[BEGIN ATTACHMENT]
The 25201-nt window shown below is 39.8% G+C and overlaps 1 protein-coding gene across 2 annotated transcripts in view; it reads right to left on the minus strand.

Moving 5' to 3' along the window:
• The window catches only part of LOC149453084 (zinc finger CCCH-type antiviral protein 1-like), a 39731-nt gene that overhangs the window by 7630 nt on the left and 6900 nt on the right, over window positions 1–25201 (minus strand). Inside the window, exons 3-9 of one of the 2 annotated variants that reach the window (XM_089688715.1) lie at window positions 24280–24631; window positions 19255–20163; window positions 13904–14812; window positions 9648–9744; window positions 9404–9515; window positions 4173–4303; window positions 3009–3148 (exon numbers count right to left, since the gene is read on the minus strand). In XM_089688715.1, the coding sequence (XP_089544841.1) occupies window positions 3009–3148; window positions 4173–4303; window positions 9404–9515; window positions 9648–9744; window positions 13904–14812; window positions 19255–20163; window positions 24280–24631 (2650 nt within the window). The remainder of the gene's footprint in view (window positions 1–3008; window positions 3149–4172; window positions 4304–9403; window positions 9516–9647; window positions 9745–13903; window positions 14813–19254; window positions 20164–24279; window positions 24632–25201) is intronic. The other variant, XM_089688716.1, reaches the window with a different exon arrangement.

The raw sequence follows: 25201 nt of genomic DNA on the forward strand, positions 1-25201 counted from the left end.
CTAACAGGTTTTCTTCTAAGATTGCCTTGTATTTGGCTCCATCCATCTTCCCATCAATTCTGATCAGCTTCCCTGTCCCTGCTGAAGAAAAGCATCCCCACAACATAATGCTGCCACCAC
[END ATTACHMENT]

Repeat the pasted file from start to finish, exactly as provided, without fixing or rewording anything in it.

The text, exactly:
The 25201-nt window shown below is 39.8% G+C and overlaps 1 protein-coding gene across 2 annotated transcripts in view; it reads right to left on the minus strand.

Moving 5' to 3' along the window:
• The window catches only part of LOC149453084 (zinc finger CCCH-type antiviral protein 1-like), a 39731-nt gene that overhangs the window by 7630 nt on the left and 6900 nt on the right, over window positions 1–25201 (minus strand). Inside the window, exons 3-9 of one of the 2 annotated variants that reach the window (XM_089688715.1) lie at window positions 24280–24631; window positions 19255–20163; window positions 13904–14812; window positions 9648–9744; window positions 9404–9515; window positions 4173–4303; window positions 3009–3148 (exon numbers count right to left, since the gene is read on the minus strand). In XM_089688715.1, the coding sequence (XP_089544841.1) occupies window positions 3009–3148; window positions 4173–4303; window positions 9404–9515; window positions 9648–9744; window positions 13904–14812; window positions 19255–20163; window positions 24280–24631 (2650 nt within the window). The remainder of the gene's footprint in view (window positions 1–3008; window positions 3149–4172; window positions 4304–9403; window positions 9516–9647; window positions 9745–13903; window positions 14813–19254; window positions 20164–24279; window positions 24632–25201) is intronic. The other variant, XM_089688716.1, reaches the window with a different exon arrangement.

The raw sequence follows: 25201 nt of genomic DNA on the forward strand, positions 1-25201 counted from the left end.
CTAACAGGTTTTCTTCTAAGATTGCCTTGTATTTGGCTCCATCCATCTTCCCATCAATTCTGATCAGCTTCCCTGTCCCTGCTGAAGAAAAGCATCCCCACAACATAATGCTGCCACCAC